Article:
Telstra’s payphone calls now free

Once upon a time phone boxes — like this one being checked out by Dylan Bolton at Briagolong — were on most street corners, but a change in Telstra's strategy may result in a return in their popularity. Local residents say the payphone isn't used often, but is still important to have. Photo: Liz Bell

Liz Bell

WELLINGTON Shire residents and tourists will no longer have to carry change to make a phone call from one of the shire’s 37 public phone boxes.
Telstra announced last week that local and national calls to a fixed line or Australian mobile from a Telstra payphone would be free.
That includes the seven phone boxes around Sale, plus 30 others scattered at various towns across the shire.
According to Telstra, about 11 million calls were made from payphones last year, including 230,000 calls to critical services such as 000 and Lifeline.
Most of them are in areas that are seen as disadvantaged.
Telstra chief executive Andy Penn said the move to make every payphone free would cost the company around $5 million a year.
But it is clear that since its heydays of the 1980s, Telstra has been looking how diversifying its core business and reharnessing consumer sentiment can turn its image and fortunes around.
At one time, the recognisable red phone box was a ubiquitous sight in Wellington Shire and across the country, but in the decades of the mobile phone many have become redundant and removed.
In 2006, Telstra’s plan to rip out a thousand public phone boxes set it against an alliance of politicians and the public, especially in regional areas.
Telstra said at the time it was not obliged to keep all the public phone boxes that dotted the nation, and up to 5000 public phones were under threat.
In 2007 it removed hundreds of unprofitable phone boxes across the state, after a 50 per cent fall in calls since 2000.
The removal of pay phones has been extremely unpopular, but Mr Penn said the number of phones the company maintained was determined by the federal government.
In 2013 a historical agreement was reached between Telstra and the federal government about the way payphones are funded in Australia.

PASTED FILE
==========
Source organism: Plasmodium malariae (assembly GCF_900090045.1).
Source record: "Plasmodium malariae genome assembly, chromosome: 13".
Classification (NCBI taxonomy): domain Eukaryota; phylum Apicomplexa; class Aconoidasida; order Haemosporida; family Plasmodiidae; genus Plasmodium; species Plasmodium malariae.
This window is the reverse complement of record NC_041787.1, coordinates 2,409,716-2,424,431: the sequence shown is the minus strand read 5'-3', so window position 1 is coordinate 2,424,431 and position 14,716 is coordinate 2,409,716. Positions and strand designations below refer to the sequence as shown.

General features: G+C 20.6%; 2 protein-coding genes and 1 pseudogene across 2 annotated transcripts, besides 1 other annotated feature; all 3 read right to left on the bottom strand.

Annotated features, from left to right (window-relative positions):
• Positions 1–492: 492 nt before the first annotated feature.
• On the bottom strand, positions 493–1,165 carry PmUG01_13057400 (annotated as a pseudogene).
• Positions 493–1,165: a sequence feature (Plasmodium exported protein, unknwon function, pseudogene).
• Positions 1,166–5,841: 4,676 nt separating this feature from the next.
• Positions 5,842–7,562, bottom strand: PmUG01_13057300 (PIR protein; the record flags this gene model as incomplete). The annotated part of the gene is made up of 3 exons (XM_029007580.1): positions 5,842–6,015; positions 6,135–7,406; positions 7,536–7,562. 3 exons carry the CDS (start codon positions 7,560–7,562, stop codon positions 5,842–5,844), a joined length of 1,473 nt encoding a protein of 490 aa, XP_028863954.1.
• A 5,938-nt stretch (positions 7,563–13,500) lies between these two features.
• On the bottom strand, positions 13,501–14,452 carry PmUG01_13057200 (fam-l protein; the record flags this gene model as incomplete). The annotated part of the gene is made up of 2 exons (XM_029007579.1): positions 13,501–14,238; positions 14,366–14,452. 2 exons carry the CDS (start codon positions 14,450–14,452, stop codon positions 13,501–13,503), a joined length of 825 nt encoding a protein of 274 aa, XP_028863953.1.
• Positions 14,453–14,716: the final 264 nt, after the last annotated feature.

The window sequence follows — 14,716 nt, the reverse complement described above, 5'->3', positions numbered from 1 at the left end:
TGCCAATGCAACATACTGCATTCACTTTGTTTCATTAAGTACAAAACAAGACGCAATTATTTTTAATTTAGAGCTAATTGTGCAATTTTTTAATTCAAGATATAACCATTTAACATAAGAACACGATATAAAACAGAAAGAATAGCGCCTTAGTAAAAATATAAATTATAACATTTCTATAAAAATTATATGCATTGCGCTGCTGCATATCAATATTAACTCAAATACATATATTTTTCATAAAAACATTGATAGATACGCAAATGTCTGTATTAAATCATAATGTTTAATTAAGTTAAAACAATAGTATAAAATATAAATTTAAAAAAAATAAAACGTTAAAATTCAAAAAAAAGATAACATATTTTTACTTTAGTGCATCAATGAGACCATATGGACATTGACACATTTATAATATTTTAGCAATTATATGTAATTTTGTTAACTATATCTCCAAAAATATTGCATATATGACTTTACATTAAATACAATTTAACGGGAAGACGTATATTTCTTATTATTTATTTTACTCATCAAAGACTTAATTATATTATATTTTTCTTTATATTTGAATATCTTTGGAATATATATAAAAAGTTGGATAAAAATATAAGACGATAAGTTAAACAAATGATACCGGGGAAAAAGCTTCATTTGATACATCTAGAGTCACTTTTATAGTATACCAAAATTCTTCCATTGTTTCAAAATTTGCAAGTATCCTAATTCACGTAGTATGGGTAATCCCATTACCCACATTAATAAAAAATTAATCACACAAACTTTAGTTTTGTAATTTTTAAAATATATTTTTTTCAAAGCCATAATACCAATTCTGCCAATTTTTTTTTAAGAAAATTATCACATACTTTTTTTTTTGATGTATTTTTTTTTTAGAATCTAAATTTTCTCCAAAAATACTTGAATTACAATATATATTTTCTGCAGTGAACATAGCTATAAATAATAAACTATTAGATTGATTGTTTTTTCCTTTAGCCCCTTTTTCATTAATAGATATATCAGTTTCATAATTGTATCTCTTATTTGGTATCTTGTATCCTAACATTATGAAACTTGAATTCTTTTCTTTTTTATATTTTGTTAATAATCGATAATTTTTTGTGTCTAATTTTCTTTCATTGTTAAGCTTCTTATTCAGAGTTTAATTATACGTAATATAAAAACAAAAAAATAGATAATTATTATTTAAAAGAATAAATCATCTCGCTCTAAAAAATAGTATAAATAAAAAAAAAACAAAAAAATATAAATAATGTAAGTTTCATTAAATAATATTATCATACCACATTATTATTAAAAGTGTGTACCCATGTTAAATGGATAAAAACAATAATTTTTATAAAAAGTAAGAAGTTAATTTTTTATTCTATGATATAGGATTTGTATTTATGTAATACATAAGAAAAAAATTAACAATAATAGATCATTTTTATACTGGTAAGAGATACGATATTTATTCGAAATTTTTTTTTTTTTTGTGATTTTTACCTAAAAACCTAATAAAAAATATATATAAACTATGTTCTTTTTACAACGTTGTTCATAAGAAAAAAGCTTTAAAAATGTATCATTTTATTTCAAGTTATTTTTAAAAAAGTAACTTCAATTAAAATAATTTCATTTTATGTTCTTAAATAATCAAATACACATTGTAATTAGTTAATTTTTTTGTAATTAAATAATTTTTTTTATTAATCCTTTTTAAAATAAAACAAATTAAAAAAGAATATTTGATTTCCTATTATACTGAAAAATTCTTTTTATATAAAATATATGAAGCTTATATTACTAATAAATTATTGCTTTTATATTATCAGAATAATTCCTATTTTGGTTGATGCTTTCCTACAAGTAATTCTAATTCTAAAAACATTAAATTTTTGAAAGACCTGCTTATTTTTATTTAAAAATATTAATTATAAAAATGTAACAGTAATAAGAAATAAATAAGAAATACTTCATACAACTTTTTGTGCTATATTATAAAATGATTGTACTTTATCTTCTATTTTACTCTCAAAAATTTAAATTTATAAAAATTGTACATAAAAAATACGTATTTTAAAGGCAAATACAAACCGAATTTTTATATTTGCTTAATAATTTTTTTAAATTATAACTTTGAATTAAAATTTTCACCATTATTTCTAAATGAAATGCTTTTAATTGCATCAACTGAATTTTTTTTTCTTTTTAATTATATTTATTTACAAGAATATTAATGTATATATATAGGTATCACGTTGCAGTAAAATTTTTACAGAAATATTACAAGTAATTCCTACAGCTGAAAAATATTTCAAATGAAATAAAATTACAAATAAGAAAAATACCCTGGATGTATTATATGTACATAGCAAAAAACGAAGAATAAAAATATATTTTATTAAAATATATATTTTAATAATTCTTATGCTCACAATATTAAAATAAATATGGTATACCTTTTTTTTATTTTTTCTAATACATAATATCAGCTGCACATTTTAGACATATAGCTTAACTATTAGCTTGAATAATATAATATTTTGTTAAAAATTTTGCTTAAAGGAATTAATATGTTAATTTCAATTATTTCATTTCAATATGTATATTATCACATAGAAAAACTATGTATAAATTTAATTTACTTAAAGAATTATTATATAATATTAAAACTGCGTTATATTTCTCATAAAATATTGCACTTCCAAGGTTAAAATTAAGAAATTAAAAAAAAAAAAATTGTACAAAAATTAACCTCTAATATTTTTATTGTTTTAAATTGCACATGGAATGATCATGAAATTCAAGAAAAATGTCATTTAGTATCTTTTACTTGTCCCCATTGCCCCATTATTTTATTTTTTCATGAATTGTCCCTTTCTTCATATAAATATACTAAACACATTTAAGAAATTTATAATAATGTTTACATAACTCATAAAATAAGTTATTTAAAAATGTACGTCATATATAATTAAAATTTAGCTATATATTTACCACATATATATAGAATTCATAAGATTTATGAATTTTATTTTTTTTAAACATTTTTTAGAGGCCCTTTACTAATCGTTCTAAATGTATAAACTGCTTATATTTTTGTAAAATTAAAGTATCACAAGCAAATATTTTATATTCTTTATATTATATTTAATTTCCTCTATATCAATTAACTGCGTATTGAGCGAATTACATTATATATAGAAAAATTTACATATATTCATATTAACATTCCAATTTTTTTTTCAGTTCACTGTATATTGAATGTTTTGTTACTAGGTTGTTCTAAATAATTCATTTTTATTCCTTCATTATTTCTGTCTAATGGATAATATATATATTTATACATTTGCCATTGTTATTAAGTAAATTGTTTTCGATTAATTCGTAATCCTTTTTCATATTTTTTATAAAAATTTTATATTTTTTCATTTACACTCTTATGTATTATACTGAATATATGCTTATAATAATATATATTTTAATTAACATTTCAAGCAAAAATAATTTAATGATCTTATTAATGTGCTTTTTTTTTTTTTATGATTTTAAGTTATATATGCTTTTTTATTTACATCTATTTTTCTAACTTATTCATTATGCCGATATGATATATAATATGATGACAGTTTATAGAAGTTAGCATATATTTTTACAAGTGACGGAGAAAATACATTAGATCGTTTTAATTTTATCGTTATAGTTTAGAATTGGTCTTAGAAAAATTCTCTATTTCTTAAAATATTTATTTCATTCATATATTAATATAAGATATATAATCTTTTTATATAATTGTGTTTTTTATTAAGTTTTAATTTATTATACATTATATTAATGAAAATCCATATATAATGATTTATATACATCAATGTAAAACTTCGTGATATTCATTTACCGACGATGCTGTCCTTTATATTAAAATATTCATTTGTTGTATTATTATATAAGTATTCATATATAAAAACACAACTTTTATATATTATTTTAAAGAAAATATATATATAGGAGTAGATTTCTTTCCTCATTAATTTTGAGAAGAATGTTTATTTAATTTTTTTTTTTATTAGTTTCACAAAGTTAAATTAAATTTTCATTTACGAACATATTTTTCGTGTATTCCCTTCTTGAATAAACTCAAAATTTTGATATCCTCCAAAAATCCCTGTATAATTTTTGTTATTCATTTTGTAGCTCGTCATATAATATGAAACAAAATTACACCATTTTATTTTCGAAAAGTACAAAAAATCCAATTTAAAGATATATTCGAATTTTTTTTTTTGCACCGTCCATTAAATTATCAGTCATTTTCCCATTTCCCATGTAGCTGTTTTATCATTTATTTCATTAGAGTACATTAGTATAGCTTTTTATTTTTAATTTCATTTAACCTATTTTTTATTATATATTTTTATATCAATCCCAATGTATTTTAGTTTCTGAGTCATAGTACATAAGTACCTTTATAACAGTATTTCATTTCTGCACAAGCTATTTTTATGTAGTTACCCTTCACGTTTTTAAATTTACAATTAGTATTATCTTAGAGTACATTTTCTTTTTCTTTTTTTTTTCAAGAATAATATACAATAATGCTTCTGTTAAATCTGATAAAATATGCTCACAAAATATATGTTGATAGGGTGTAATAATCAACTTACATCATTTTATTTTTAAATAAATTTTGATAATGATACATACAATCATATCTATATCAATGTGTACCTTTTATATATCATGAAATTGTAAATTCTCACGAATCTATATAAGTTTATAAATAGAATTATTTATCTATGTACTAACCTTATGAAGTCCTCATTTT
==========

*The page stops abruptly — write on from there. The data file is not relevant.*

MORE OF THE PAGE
For the first time, the federal government agreed to pay Telstra directly to maintain its suite of payphones on a 20-year contract worth $40 million per year.
The universal service obligation legally requires Telstra to ensure standard phone services and payphones are “reasonably accessible to all people in Australia on an equitable basis, wherever they work or live.”
Mr Penn said the removal of costs for some pay phone calls was part of the company’s new strategy to lead the Australian market by simplifying operations and product sets, and “improving customer experience and reducing our cost base”.
In a statement, Mr Penn said the strategy to provide free payphones “will fundamentally change the nature of telecommunication products and services in Australia by eliminating many pain points for customers”.
The phones have previously been made free to communities affected by natural disasters, or in remote indigenous communities.
The InfraCo Towers business is the largest mobile tower infrastructure provider in Australia with about 8200 towers.
Just last week, the telco announced a consortium comprising the Future Fund, Commonwealth Superannuation Corporation and Sunsuper would become a strategic partner in Telstra InfraCo Towers after agreeing to acquire a 49 per cent interest.
The transaction values Telstra InfraCo Towers — a telecommunications infrastructure business — at $5.9 billion.